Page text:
For Normet, sustainability is key. From its electric battery-operated vehicles to replace diesel, to SmartScan technology to reduce shotcrete waste, and TBM additives to reduce water waste during tunnelling, the company is working to help its customers on sustainability journey and help mining companies to meet increasingly strict global regulations for a more sustainable future.

Reluctant to change

Typically, industries that are capital intensive and work with regulated workflows are slower to pick up new technology. The mining industry has been particularly notorious for this technology adoption problem in the past.

Part of this can be attributed to an “if it’s not broke, don’t fix it” attitude, especially from those who have worked in the mining industry for a long time and have seen the benefits of traditional methods. However, the attitudes are changing fast. Customers are showing more and more interest in green technologies and how to leapfrog to new level with technology.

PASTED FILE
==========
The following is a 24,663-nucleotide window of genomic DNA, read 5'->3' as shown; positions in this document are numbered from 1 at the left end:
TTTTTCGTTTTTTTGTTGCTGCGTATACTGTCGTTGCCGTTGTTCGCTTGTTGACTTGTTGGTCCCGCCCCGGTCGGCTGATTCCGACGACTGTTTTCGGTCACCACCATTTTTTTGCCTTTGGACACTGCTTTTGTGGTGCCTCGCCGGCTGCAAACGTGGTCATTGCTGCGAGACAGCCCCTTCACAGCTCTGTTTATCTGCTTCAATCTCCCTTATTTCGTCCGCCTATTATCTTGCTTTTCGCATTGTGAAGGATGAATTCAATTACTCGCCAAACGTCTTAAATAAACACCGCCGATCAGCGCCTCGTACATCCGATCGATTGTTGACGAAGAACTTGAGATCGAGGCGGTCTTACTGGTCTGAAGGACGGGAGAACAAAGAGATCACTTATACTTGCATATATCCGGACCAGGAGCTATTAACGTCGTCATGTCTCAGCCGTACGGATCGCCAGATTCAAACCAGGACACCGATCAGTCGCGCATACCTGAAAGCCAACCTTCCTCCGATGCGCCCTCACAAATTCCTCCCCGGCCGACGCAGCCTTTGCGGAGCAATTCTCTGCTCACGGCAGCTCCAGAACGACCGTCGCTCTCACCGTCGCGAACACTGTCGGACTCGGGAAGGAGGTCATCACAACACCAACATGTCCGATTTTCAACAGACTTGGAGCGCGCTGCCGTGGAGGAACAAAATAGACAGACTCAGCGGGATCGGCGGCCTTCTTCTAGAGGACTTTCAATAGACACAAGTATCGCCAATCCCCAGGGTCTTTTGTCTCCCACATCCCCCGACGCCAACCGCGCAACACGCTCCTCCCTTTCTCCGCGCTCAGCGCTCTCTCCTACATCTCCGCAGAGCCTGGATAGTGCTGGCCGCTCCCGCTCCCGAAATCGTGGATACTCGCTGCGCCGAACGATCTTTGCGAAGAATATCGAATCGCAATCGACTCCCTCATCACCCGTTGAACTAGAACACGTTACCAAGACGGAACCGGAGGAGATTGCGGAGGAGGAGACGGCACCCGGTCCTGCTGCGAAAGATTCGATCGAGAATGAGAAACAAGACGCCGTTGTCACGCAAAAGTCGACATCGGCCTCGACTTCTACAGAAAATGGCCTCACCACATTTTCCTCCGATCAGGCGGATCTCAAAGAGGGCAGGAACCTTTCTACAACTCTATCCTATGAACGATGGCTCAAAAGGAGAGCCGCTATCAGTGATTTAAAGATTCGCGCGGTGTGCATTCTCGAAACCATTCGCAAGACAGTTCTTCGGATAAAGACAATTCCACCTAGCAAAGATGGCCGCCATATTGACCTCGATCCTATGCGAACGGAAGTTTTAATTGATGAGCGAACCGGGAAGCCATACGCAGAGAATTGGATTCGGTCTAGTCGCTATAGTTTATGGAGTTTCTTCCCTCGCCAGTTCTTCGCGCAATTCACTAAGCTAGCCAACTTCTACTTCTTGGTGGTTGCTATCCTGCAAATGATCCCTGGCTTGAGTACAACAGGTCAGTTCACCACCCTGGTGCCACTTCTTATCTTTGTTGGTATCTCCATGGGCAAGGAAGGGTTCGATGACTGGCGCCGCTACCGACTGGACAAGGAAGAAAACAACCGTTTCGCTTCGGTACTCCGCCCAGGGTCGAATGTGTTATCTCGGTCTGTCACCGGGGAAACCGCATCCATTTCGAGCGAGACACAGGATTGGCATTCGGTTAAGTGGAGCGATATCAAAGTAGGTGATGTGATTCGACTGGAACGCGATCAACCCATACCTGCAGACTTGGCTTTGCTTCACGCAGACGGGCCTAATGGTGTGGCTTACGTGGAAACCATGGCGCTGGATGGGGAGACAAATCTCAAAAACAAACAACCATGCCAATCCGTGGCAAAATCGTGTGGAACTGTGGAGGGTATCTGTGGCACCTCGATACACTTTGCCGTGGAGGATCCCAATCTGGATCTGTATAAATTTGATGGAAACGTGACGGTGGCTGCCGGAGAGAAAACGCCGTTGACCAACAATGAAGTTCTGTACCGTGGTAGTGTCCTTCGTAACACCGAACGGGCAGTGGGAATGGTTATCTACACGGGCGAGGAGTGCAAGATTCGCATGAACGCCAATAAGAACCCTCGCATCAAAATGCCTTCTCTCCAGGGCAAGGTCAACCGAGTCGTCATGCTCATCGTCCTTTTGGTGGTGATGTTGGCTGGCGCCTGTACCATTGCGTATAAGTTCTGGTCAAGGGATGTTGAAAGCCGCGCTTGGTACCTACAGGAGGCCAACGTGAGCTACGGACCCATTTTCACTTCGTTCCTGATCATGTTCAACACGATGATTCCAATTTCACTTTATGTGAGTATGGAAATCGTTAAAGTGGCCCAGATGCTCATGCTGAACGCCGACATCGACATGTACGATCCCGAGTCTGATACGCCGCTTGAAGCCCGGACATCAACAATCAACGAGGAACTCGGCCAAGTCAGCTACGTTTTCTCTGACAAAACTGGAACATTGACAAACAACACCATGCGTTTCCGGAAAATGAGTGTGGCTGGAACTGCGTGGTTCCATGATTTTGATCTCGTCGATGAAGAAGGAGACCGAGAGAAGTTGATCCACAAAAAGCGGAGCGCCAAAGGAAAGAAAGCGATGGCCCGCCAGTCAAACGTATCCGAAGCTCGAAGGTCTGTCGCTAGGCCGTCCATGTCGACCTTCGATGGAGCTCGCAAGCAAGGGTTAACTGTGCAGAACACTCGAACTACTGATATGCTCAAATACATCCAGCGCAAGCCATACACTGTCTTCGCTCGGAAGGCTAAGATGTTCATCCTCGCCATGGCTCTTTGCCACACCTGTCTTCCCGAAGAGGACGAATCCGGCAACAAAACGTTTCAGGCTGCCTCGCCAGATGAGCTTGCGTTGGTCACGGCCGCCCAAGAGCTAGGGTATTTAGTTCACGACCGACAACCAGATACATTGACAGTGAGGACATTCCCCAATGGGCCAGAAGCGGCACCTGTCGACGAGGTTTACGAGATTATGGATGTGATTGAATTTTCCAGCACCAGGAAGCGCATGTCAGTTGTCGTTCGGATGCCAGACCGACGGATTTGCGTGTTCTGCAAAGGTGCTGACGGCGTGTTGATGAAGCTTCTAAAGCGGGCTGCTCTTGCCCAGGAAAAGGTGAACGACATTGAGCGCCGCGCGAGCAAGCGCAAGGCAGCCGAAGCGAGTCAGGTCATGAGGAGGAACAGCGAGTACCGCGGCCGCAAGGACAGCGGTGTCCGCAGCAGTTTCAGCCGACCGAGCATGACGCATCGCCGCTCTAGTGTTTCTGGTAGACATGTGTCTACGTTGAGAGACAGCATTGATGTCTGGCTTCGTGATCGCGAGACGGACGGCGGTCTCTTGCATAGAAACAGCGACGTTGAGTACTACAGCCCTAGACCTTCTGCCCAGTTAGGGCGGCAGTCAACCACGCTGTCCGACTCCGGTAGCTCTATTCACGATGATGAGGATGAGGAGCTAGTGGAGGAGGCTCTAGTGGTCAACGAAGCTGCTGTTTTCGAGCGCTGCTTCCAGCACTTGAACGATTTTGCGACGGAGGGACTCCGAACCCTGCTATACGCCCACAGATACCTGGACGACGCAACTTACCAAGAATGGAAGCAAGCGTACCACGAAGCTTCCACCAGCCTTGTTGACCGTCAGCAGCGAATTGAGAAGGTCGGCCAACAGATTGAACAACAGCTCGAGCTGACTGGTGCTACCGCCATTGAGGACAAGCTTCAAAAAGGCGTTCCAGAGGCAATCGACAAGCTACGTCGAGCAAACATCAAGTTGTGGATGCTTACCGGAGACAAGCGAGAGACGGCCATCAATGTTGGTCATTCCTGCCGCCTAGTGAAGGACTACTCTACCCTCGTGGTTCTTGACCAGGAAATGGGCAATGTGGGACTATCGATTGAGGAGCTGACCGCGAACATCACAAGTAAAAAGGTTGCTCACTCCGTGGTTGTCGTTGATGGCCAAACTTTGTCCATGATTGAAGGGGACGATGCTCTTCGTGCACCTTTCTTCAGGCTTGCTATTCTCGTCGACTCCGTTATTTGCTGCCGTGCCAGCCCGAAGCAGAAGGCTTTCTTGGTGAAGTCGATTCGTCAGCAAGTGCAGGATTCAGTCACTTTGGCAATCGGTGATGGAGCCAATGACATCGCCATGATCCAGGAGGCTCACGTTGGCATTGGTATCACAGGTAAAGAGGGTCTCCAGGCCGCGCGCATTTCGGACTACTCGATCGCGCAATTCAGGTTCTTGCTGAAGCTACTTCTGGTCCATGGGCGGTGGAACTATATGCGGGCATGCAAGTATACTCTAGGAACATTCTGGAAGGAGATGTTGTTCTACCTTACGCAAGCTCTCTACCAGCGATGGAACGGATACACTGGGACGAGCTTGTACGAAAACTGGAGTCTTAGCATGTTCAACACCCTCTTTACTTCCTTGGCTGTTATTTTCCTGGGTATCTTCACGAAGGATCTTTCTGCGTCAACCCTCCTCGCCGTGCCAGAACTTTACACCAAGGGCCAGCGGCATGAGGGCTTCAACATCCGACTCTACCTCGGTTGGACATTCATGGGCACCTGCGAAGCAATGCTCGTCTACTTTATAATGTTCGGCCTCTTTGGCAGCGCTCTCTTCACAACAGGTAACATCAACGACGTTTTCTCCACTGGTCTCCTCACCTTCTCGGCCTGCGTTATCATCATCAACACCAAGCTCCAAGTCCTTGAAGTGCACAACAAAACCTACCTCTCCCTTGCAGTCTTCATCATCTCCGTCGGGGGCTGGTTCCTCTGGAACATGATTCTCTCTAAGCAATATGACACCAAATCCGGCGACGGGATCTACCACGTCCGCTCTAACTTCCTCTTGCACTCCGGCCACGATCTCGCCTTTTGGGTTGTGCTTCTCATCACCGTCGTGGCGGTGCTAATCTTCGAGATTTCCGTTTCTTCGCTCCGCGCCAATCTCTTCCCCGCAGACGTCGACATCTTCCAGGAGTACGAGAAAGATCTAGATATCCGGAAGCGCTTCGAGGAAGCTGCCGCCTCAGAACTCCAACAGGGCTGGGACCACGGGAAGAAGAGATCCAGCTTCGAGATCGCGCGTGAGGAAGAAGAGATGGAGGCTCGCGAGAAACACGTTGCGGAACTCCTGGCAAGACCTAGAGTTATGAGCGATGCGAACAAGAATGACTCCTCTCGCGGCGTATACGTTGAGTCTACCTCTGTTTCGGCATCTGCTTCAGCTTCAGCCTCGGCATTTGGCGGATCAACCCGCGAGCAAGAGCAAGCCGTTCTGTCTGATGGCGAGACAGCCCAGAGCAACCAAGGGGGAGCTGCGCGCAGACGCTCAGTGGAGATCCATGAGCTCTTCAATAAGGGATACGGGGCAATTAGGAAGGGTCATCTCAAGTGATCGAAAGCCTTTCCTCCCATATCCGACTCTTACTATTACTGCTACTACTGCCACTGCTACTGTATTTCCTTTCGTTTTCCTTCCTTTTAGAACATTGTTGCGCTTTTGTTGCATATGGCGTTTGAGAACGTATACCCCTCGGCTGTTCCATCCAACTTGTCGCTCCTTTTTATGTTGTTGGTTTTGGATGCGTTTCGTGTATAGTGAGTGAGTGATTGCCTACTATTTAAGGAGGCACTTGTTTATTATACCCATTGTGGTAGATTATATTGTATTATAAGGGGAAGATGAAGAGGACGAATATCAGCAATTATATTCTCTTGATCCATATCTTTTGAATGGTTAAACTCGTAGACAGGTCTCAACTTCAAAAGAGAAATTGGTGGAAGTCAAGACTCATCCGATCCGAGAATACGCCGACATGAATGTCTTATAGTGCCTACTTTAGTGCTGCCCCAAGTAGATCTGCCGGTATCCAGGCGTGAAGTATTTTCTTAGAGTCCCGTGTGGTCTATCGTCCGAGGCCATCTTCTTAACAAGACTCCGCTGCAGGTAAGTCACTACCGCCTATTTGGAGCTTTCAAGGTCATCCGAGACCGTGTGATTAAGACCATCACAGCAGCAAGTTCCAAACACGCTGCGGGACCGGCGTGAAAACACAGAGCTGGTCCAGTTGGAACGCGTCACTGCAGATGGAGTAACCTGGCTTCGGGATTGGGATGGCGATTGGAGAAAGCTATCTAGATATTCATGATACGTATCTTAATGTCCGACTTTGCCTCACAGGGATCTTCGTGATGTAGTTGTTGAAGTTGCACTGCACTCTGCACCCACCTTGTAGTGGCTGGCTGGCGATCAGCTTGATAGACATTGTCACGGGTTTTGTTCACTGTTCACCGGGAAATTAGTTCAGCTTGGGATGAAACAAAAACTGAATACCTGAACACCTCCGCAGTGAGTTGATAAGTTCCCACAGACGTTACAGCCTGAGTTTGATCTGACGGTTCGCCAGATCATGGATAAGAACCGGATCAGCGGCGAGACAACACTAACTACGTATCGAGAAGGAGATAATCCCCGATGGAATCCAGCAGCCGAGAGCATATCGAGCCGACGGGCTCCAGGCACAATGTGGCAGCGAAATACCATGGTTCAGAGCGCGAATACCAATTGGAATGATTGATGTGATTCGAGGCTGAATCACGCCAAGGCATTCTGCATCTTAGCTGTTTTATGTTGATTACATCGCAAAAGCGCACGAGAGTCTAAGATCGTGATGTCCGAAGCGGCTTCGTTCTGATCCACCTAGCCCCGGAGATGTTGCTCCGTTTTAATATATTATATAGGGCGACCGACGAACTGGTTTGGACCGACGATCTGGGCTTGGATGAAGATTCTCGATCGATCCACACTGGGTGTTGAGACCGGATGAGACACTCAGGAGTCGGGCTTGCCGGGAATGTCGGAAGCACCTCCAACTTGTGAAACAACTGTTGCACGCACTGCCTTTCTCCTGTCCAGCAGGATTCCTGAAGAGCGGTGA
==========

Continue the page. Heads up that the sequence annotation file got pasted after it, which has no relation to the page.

Key ingredient with the leapfrog for mine operators is to communicate and collaborate with innovators in order to better understand how technology can be utilised. Normet helps its mining and tunnelling partners to continuously improve their processes, increase the safety and productivity of their underground activities, and improve the sustainability of their operations.

New technology needs new skills

Automation and robotics are taking on many of the repetitive or dangerous tasks, and new machinery needs a workforce that knows how to keep it efficiently maintained. Workers in the mining industry needn’t be worried about being replaced with technology, but there is pressure on the industry to provide adequate upskilling training.

Part of the solution lies in attracting young people with the right skills, and for those already working in the industry there are new and exciting training methods to help them become proficient with updated technology.